Lipids have many functions in living organisms including nutrients, energy storage, structural components of cell membranes, and important signaling molecules. The smooth endoplasmic reticulum also processes these lipids, which store energy. Look up cell membrane in Wiktionary, the free dictionary. ... Lipid signaling refers to a number of cellular signal transduction pathways that use cell membrane lipids as second messengers. ... The endoplasmic reticulum or ER (endoplasmic means within the cytoplasm, reticulum means little net) is an organelle found in all eukaryotic cells. ...

Contents

Fatty acids and glycerides

Main article: fatty acid

Chemically, fatty acids can be described as long-chain monocarboxylic acids the saturated examples of which have a general structure of CH3(CH2)nCOOH. The length of the chain usually ranges from 12 to 24, always with an even number of carbon atoms. When the carbon chain contains no double bonds, it is a saturated chain. If it contains one or more such bonds, it is unsaturated. The presence of double bonds reduces the melting point of fatty acids. Furthermore, unsaturated fatty acids can occur either in cis or trans geometric isomers. In naturally occurring fatty acids, the double bonds are in the cis-configuration. In chemistry, especially biochemistry, a fatty acid is a carboxylic acid often with a long unbranched aliphatic tail (chain), which is either saturated or unsaturated. ... Covalent bonding is a form of chemical bonding characterized by the sharing of one or more pairs of electrons between atoms, in order to produce a mutual attraction, which holds the resultant molecule together. ... CIS usually refers to: Commonwealth of Independent States, a modern-day political entity consisting of 11 former Soviet Union Republics CIS is also an acronym for: Canadian Interuniversity Sport Cancer Information Service Carcinoma in situ Centre for Independent Studies Center for Immigration Studies Chinese International School Cisalpino Citizenship & Immigration Services... Trans is a Latin noun or prefix, meaning across, beyond or on the opposite side [of] . It is the opposite of cis, which means on the same side [of]. In chemistry, a double bond (or ring) not subject to free rotation in which the greater radical on both ends is... Cis-2-butene Trans-2-butene In chemistry, geometric isomerism or cis-trans isomerism is a form of stereoisomerism and describes the orientation of functional groups within the molecule. ...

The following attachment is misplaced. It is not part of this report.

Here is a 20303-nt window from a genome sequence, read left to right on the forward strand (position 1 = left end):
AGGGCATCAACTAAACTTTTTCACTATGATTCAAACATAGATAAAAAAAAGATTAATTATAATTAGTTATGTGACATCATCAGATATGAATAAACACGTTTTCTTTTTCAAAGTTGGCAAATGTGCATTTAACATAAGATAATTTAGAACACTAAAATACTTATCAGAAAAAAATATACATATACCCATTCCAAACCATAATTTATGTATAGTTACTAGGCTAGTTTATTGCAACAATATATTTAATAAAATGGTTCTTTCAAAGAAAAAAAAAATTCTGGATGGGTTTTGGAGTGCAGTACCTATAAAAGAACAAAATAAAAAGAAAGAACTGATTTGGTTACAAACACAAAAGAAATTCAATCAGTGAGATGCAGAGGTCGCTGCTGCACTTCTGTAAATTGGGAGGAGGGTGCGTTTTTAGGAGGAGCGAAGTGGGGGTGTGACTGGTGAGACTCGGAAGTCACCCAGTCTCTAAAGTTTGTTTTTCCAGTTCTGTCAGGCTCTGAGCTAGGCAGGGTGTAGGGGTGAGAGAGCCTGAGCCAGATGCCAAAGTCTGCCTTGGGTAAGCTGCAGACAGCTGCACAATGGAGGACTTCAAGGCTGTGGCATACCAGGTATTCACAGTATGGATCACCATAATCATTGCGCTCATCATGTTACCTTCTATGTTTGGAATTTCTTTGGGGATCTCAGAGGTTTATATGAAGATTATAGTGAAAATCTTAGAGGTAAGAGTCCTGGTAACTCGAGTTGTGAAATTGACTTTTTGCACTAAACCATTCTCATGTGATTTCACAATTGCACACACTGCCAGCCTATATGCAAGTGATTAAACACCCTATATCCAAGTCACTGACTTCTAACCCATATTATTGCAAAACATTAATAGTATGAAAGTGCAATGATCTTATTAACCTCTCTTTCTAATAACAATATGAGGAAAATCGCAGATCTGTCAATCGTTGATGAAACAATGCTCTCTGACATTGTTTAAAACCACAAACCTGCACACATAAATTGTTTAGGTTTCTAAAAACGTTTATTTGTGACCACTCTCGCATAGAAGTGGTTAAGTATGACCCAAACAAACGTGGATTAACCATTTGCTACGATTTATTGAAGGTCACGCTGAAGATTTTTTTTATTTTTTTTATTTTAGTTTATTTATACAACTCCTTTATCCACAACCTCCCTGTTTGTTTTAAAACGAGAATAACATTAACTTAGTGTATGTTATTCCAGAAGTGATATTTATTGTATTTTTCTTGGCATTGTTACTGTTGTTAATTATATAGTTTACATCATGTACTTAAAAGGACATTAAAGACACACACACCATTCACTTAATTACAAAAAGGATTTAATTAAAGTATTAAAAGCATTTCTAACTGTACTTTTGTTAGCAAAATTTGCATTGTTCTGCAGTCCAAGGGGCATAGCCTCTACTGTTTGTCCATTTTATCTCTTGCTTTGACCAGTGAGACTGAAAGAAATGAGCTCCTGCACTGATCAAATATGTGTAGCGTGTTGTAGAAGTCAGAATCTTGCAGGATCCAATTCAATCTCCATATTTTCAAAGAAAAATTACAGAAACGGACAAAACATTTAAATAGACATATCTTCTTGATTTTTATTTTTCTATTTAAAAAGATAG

Glycerides are lipids possessing a glycerol (another name for which is propan-1, 2, 3-triol) core structure with one or more fatty acyl groups, which are fatty acid-derived chains attached to the glycerol backbone by ester linkages. Glycerides with three acyl groups (triglycerides or neutral fats) are the main form of fatty energy storage in animals and plants. Glycerides are esters of glycerol and fatty acids. ... Glycerine, Glycerin redirects here. ... For other uses, see Ester (disambiguation). ... Triglyceride (blue: fatty acid; red: glycerol backbone) Triglycerides are glycerides in which the glycerol is esterified with three fatty acids. ...